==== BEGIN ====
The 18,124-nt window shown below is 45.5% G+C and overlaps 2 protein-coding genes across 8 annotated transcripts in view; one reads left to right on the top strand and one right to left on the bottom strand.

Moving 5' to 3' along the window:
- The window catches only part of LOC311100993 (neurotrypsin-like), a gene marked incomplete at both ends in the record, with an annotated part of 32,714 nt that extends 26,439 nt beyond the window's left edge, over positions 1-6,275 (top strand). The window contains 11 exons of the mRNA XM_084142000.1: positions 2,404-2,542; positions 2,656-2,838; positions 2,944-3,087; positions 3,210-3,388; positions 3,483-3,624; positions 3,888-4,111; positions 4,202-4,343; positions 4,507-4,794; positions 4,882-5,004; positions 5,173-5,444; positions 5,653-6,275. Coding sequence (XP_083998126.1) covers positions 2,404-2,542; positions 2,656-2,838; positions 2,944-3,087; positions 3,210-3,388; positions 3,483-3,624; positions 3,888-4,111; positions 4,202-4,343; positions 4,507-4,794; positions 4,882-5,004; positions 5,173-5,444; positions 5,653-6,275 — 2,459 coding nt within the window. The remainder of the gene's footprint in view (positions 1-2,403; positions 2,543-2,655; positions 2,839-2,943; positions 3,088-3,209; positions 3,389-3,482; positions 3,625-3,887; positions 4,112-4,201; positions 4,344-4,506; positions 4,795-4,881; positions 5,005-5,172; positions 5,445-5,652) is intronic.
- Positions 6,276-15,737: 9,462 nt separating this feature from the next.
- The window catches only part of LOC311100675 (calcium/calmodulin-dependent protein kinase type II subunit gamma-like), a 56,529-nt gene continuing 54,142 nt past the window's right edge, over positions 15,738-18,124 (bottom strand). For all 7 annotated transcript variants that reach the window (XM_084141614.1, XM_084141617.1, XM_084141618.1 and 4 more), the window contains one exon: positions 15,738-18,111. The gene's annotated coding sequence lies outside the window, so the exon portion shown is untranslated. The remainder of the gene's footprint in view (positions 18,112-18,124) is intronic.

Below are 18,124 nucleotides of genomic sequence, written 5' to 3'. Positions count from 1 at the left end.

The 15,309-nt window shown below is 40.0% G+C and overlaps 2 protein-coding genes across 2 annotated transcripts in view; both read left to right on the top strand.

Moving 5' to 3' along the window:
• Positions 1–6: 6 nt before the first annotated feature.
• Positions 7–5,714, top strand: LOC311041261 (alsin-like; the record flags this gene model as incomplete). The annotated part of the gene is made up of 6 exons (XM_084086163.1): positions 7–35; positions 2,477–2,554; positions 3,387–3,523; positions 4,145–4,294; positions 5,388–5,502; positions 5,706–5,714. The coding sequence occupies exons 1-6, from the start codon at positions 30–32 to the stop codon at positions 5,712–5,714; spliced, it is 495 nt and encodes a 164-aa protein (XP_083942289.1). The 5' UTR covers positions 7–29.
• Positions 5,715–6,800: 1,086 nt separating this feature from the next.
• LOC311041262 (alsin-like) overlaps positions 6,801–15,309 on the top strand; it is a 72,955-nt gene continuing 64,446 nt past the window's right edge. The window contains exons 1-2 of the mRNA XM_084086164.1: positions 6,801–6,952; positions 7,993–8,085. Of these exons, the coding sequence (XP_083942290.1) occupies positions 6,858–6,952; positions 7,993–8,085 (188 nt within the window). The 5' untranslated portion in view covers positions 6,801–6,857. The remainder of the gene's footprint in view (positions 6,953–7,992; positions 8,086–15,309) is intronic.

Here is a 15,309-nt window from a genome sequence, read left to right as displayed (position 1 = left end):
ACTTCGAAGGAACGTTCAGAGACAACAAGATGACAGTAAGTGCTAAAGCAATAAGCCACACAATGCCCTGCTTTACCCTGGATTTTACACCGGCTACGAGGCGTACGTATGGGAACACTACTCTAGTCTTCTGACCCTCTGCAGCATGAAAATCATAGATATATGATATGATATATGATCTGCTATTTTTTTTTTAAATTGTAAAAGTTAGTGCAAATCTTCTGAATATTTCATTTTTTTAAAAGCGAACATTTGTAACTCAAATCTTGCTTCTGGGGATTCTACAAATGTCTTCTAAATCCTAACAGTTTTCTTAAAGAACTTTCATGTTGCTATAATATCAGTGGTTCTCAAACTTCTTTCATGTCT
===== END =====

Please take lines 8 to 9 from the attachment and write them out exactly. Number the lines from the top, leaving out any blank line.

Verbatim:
Moving 5' to 3' along the window:
• Positions 1–6: 6 nt before the first annotated feature.